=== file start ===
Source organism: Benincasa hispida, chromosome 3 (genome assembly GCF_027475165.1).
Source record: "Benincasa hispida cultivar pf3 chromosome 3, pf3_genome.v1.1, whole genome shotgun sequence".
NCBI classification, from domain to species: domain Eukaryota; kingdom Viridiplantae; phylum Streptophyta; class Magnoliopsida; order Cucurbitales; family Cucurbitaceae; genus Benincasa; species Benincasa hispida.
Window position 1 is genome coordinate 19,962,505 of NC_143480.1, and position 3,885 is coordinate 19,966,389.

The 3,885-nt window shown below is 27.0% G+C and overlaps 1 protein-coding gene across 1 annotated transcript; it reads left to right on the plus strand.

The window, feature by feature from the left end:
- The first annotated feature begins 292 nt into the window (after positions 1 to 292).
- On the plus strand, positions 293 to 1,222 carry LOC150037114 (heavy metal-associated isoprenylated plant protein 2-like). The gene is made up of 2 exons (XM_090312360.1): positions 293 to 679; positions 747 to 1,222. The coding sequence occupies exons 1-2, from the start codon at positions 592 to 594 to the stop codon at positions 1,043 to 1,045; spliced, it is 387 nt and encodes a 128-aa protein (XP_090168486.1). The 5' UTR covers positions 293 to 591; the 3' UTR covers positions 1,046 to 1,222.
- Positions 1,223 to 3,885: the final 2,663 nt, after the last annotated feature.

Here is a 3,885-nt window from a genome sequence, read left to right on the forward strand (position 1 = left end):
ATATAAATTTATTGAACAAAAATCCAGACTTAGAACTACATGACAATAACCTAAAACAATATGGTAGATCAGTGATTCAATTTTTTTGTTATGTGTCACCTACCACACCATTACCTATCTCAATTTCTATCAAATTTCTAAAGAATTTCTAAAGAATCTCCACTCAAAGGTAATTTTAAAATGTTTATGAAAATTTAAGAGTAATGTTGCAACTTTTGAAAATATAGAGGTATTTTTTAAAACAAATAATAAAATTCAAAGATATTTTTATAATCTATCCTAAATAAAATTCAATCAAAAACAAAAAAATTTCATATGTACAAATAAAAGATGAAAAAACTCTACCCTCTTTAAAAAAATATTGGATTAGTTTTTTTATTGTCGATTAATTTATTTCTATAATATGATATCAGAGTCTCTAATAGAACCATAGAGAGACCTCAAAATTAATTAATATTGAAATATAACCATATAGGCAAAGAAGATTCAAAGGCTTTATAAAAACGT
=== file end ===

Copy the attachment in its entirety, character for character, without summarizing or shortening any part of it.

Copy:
Source organism: Benincasa hispida, chromosome 3 (genome assembly GCF_027475165.1).
Source record: "Benincasa hispida cultivar pf3 chromosome 3, pf3_genome.v1.1, whole genome shotgun sequence".
NCBI classification, from domain to species: domain Eukaryota; kingdom Viridiplantae; phylum Streptophyta; class Magnoliopsida; order Cucurbitales; family Cucurbitaceae; genus Benincasa; species Benincasa hispida.
Window position 1 is genome coordinate 19,962,505 of NC_143480.1, and position 3,885 is coordinate 19,966,389.

The 3,885-nt window shown below is 27.0% G+C and overlaps 1 protein-coding gene across 1 annotated transcript; it reads left to right on the plus strand.

The window, feature by feature from the left end:
- The first annotated feature begins 292 nt into the window (after positions 1 to 292).
- On the plus strand, positions 293 to 1,222 carry LOC150037114 (heavy metal-associated isoprenylated plant protein 2-like). The gene is made up of 2 exons (XM_090312360.1): positions 293 to 679; positions 747 to 1,222. The coding sequence occupies exons 1-2, from the start codon at positions 592 to 594 to the stop codon at positions 1,043 to 1,045; spliced, it is 387 nt and encodes a 128-aa protein (XP_090168486.1). The 5' UTR covers positions 293 to 591; the 3' UTR covers positions 1,046 to 1,222.
- Positions 1,223 to 3,885: the final 2,663 nt, after the last annotated feature.

Here is a 3,885-nt window from a genome sequence, read left to right on the forward strand (position 1 = left end):
ATATAAATTTATTGAACAAAAATCCAGACTTAGAACTACATGACAATAACCTAAAACAATATGGTAGATCAGTGATTCAATTTTTTTGTTATGTGTCACCTACCACACCATTACCTATCTCAATTTCTATCAAATTTCTAAAGAATTTCTAAAGAATCTCCACTCAAAGGTAATTTTAAAATGTTTATGAAAATTTAAGAGTAATGTTGCAACTTTTGAAAATATAGAGGTATTTTTTAAAACAAATAATAAAATTCAAAGATATTTTTATAATCTATCCTAAATAAAATTCAATCAAAAACAAAAAAATTTCATATGTACAAATAAAAGATGAAAAAACTCTACCCTCTTTAAAAAAATATTGGATTAGTTTTTTTATTGTCGATTAATTTATTTCTATAATATGATATCAGAGTCTCTAATAGAACCATAGAGAGACCTCAAAATTAATTAATATTGAAATATAACCATATAGGCAAAGAAGATTCAAAGGCTTTATAAAAACGT